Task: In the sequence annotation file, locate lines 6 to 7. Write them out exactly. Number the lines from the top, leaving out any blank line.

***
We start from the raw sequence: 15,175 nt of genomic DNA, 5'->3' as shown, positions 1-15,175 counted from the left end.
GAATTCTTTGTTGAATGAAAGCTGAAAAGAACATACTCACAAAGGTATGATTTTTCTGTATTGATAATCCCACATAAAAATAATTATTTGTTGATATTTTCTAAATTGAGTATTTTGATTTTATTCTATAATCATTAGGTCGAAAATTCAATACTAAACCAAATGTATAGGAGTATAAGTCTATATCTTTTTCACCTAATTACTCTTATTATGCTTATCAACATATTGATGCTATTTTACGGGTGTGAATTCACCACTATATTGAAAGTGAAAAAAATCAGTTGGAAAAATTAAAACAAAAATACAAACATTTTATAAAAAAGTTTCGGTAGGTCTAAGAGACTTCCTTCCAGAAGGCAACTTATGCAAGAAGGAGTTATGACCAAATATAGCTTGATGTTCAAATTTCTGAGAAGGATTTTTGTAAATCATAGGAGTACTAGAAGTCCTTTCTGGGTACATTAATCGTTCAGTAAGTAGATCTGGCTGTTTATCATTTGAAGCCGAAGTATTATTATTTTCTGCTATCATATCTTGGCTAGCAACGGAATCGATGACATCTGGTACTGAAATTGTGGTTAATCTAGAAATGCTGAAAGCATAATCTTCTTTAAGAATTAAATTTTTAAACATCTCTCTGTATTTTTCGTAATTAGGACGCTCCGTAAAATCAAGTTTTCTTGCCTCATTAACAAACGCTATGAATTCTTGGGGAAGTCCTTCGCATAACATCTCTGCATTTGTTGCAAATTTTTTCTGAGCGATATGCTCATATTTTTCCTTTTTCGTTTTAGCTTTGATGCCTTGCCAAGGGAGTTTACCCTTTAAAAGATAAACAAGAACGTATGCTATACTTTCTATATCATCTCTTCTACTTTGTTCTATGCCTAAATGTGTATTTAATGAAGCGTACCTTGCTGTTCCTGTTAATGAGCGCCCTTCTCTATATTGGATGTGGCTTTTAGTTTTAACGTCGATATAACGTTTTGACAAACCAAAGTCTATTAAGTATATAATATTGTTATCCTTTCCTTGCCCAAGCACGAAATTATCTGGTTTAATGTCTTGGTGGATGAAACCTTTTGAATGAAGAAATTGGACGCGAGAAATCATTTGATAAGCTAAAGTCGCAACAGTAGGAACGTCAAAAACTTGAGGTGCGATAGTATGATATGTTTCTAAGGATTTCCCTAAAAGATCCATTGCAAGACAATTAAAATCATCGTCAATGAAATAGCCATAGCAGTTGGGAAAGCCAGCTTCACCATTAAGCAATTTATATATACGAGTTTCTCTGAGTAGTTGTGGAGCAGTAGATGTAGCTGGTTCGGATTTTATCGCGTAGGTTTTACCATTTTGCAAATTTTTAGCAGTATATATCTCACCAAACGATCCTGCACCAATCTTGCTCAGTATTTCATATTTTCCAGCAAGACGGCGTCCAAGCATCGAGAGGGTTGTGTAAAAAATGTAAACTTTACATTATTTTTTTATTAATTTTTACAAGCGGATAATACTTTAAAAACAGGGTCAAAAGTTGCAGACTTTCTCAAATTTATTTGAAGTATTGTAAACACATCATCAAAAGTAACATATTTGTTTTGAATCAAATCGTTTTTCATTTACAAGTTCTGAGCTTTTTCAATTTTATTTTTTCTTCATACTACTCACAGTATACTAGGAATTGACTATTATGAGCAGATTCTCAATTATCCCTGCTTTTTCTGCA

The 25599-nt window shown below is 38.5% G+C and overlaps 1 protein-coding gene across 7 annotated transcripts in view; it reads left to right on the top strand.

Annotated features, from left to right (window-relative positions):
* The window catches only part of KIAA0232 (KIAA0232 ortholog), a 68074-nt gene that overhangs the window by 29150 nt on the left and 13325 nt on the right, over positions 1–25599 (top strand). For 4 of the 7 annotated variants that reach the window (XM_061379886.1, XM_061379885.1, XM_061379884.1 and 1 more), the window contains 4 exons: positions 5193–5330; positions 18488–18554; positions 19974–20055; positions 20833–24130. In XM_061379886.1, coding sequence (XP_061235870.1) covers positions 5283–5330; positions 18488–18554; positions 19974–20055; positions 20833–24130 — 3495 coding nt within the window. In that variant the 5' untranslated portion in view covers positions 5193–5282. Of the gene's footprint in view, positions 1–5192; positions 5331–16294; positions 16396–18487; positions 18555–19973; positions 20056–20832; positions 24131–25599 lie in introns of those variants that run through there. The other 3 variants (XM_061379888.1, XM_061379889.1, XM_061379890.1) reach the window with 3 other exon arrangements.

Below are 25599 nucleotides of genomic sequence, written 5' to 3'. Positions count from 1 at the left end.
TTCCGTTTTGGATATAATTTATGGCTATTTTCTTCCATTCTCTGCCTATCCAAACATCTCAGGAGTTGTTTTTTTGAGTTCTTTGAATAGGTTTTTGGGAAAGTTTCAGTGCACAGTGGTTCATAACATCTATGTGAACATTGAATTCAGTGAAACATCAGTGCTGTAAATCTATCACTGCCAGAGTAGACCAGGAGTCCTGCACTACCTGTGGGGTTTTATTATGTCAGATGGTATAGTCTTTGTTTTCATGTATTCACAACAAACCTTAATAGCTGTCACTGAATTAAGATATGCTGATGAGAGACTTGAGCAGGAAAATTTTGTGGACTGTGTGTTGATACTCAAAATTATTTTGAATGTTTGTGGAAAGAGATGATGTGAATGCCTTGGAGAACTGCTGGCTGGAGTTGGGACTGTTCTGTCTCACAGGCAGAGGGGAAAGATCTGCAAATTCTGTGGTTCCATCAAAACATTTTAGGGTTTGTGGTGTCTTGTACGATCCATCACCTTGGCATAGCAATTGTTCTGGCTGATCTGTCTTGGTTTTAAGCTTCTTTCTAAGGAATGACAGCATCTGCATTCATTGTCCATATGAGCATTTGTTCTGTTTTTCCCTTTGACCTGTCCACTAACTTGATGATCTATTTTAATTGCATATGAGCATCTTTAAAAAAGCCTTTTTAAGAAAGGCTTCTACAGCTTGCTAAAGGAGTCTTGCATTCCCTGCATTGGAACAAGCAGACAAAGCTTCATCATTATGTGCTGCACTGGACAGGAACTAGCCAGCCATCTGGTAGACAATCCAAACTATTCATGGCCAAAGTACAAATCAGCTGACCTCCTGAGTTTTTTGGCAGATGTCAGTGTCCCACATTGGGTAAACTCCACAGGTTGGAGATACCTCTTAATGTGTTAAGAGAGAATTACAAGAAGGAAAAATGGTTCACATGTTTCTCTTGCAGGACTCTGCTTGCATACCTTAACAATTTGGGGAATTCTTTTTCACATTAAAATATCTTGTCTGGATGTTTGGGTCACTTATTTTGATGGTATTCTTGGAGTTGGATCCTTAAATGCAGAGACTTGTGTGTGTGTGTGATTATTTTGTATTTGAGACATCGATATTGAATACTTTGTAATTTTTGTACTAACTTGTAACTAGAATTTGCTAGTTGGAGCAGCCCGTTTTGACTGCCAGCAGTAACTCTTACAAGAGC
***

Below are 25599 nucleotides of genomic sequence, written 5' to 3'. Positions count from 1 at the left end.
TTCCGTTTTGGATATAATTTATGGCTATTTTCTTCCATTCTCTGCCTATCCAAACATCTCAGGAGTTGTTTTTTTGAGTTCTTTGAATAGGTTTTTGGGAAAGTTTCAGTGCACAGTGGTTCATAACATCTATGTGAACATTGAATTCAGTGAAACATCAGTGCTGTAAATCTATCACTGCCAGAGTAGACCAGGAGTCCTGCACTACCTGTGGGGTTTTATTATGTCAGATGGTATAGTCTTTGTTTTCATGTATTCACAACAAACCTTAATAGCTGTCACTGAATTAAGATATGCTGATGAGAGACTTGAGCAGGAAAATTTTGTGGACTGTGTGTTGATACTCAAAATTATTTTGAATGTTTGTGGAAAGAGATGATGTGAATGCCTTGGAGAACTGCTGGCTGGAGTTGGGACTGTTCTGTCTCACAGGCAGAGGGGAAAGATCTGCAAATTCTGTGGTTCCATCAAAACATTTTAGGGTTTGTGGTGTCTTGTACGATCCATCACCTTGGCATAGCAATTGTTCTGGCTGATCTGTCTTGGTTTTAAGCTTCTTTCTAAGGAATGACAGCATCTGCATTCATTGTCCATATGAGCATTTGTTCTGTTTTTCCCTTTGACCTGTCCACTAACTTGATGATCTATTTTAATTGCATATGAGCATCTTTAAAAAAGCCTTTTTAAGAAAGGCTTCTACAGCTTGCTAAAGGAGTCTTGCATTCCCTGCATTGGAACAAGCAGACAAAGCTTCATCATTATGTGCTGCACTGGACAGGAACTAGCCAGCCATCTGGTAGACAATCCAAACTATTCATGGCCAAAGTACAAATCAGCTGACCTCCTGAGTTTTTTGGCAGATGTCAGTGTCCCACATTGGGTAAACTCCACAGGTTGGAGATACCTCTTAATGTGTTAAGAGAGAATTACAAGAAGGAAAAATGGTTCACATGTTTCTCTTGCAGGACTCTGCTTGCATACCTTAACAATTTGGGGAATTCTTTTTCACATTAAAATATCTTGTCTGGATGTTTGGGTCACTTATTTTGATGGTATTCTTGGAGTTGGATCCTTAAATGCAGAGACTTGTGTGTGTGTGTGATTATTTTGTATTTGAGACATCGATATTGAATACTTTGTAATTTTTGTACTAACTTGTAACTAGAATTTGCTAGTTGGAGCAGCCCGTTTTGACTGCCAGCAGTAACTCTTACAAGAGC